Newell Receives Awards, Provides Teaching and Scholarship Updates

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Associate Professor Jay Newell has had a busy summer:

In teaching, he received the American Advertising Federation’s Distinguished Advertising Educator Award. He accepted the award at the AAF’s annual meeting in Anaheim and took advantage of the LA trip to visit ad alums such as Donavon Davenport (now doing product placement for Porsche and Carhart) and Nick Hammack (copywriter for Deustch. Those new Sprint ads featuring the “can you hear me know guy” are his). He also was the recipient of the AEJMC Advertising Division’s Distinguished Teaching Award. “As much as I appreciate the awards,” he stated, “I appreciate more the support for the applications that came from Greenlee, especially Michael, students, alumni and the Iowa advertising and design community.”

Also in teaching, Newell discussed our Computational Communication: Ad Creative course on a joint AEJMC Ad Division/PR Division panel on teaching digitally. “As far as I know, Greenlee is the first school to offer a course in ads that adapt the creative based on real-time incoming data,” he wrote. “This course couldn’t have happened without the intense work of Sherry Berghefer and computer science’s Pak Tavanapong.”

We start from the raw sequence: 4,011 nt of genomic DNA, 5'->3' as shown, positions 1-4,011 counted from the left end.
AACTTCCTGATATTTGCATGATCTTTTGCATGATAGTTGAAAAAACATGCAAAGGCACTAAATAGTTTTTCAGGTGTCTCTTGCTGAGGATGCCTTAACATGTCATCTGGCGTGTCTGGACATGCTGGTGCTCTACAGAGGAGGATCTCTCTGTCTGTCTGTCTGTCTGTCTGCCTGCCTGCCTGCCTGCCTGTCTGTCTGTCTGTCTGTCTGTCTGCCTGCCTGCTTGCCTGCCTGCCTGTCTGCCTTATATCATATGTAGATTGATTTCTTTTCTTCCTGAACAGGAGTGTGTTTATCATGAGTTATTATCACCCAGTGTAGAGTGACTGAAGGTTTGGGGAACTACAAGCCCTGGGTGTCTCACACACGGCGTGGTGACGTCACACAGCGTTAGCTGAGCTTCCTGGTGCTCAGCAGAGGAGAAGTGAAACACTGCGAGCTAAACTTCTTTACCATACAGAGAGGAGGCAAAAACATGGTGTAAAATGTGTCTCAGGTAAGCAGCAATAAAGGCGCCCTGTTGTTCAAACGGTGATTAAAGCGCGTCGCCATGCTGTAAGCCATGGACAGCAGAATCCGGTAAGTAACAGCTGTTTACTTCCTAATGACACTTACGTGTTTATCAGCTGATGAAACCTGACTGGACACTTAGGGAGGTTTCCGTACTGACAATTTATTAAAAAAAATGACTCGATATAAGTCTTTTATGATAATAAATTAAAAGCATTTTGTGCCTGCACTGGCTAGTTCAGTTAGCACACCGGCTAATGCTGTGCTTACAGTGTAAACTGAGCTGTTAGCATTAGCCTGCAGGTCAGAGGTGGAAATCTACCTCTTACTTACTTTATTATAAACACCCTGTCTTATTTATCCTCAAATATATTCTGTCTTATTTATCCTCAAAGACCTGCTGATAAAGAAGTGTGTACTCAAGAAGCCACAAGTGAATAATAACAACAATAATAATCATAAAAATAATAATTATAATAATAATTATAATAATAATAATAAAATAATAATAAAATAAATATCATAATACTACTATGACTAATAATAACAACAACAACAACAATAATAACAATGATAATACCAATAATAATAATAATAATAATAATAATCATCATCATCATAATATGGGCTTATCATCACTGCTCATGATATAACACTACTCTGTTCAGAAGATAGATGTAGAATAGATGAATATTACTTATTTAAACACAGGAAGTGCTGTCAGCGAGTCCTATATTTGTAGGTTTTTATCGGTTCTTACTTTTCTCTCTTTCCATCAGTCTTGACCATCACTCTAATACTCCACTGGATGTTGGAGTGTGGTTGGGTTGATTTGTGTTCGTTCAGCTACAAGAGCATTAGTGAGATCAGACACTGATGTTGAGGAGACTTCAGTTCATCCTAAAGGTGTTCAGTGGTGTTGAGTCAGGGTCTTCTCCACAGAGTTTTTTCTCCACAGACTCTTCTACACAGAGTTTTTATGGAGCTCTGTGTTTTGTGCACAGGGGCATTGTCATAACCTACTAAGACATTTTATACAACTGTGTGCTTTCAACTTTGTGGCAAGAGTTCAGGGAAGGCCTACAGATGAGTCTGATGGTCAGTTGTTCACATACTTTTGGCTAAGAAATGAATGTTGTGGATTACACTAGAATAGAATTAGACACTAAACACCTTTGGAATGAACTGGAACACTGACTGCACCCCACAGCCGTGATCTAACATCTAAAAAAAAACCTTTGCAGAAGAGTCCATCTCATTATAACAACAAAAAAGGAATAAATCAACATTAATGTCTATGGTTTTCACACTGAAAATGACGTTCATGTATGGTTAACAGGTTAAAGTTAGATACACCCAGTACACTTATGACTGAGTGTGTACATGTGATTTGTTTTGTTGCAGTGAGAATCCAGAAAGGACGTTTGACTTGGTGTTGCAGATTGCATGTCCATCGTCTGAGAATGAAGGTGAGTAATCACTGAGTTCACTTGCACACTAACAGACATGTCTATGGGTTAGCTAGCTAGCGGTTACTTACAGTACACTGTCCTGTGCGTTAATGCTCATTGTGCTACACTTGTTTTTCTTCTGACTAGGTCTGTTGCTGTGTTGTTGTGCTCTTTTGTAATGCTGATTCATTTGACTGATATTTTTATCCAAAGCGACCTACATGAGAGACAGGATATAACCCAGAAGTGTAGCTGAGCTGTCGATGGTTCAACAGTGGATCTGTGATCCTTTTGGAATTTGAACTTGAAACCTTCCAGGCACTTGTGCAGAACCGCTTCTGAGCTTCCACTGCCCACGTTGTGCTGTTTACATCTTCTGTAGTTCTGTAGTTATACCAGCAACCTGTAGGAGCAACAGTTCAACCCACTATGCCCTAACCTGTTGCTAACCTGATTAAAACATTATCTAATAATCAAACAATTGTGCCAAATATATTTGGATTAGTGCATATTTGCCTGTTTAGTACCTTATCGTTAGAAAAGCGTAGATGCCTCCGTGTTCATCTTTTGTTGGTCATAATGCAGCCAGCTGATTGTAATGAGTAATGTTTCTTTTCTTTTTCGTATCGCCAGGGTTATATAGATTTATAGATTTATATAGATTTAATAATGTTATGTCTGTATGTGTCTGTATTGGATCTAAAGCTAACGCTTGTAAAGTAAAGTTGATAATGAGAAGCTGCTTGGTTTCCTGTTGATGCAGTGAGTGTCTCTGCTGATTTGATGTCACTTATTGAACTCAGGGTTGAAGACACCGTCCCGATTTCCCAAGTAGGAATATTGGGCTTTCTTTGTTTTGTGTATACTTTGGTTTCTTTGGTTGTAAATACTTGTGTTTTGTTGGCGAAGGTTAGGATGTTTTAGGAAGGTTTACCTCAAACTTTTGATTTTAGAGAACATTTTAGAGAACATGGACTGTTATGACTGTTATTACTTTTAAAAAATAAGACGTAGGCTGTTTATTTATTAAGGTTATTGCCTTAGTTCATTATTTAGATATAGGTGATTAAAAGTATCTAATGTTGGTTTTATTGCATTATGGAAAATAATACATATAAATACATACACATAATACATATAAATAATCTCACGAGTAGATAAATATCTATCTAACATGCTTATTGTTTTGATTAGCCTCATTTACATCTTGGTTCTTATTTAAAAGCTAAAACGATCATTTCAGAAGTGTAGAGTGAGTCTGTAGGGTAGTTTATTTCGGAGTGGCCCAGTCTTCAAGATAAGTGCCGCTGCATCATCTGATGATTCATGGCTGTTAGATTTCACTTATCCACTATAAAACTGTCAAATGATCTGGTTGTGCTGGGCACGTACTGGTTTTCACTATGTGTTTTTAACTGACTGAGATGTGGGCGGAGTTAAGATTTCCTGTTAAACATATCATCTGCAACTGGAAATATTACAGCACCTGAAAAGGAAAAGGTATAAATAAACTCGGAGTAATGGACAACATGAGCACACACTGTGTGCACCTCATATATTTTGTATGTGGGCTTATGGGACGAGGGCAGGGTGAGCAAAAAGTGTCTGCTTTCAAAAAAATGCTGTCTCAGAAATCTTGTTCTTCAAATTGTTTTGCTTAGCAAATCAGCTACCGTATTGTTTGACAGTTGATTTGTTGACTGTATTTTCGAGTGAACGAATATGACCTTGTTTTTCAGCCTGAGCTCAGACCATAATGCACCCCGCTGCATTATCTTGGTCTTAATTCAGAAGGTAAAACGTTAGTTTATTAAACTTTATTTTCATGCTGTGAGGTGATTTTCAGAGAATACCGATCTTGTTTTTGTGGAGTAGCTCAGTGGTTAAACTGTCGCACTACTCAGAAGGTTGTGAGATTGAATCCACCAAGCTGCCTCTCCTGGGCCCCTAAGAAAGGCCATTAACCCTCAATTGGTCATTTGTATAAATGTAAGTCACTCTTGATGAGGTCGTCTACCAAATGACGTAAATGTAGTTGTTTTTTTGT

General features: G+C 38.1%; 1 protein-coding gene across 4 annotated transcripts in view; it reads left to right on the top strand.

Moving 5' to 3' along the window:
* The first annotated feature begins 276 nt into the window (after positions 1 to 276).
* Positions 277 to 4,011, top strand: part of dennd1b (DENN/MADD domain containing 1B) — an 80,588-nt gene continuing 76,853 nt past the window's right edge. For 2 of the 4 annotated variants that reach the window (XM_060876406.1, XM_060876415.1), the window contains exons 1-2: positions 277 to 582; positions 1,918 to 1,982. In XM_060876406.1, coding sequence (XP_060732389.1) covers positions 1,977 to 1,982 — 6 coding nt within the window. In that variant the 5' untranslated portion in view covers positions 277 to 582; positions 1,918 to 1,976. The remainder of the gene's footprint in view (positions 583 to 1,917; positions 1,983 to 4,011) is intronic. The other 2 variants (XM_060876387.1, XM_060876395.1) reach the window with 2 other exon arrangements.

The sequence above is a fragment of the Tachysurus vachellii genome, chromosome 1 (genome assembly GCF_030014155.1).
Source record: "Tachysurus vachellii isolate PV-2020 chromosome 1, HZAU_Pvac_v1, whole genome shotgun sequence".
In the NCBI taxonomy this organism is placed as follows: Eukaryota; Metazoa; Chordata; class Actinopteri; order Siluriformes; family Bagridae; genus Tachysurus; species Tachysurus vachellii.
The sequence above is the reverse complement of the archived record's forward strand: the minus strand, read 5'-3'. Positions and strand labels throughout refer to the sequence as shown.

“Classes are off to a good start this semester,” Newell added. His Ad Media (Advrt 335) class is working with the Des Moines Register’s Investigative Reports unit, feeding the Register data on the amount of presidential TV ad buys in Iowa. And the Ad Principles course has already met via the Wednesday Wake Up Call Skypes with ad alums Liz Sener (media planner in Austin), Laurin Garen (accounts, MSP) and Jacob Bofferding (copywriter, Chi). “Based on feedback from internships where students reported needing more info on agency roles and job titles, we’re focusing more on the who-does-what this semester, especially at the early-career levels.

In scholarship, Newell presented a paper on the effects of saturation advertising buys by presidential candidates during the 2016 Iowa Caucuses. The $46 million that was spent in the year leading up to the caucuses didn’t buy much in the way of votes, but markets that saw more advertising were more likely to see changes in candidate preferences over time.

And in service, he was the discussant for a social media session at AEJMC, chaired a university-level performance review committee for the Provost’s office, reviewed a manuscript for the Journal of Advertising Education, and conducted a tenure review for a Big 10 university.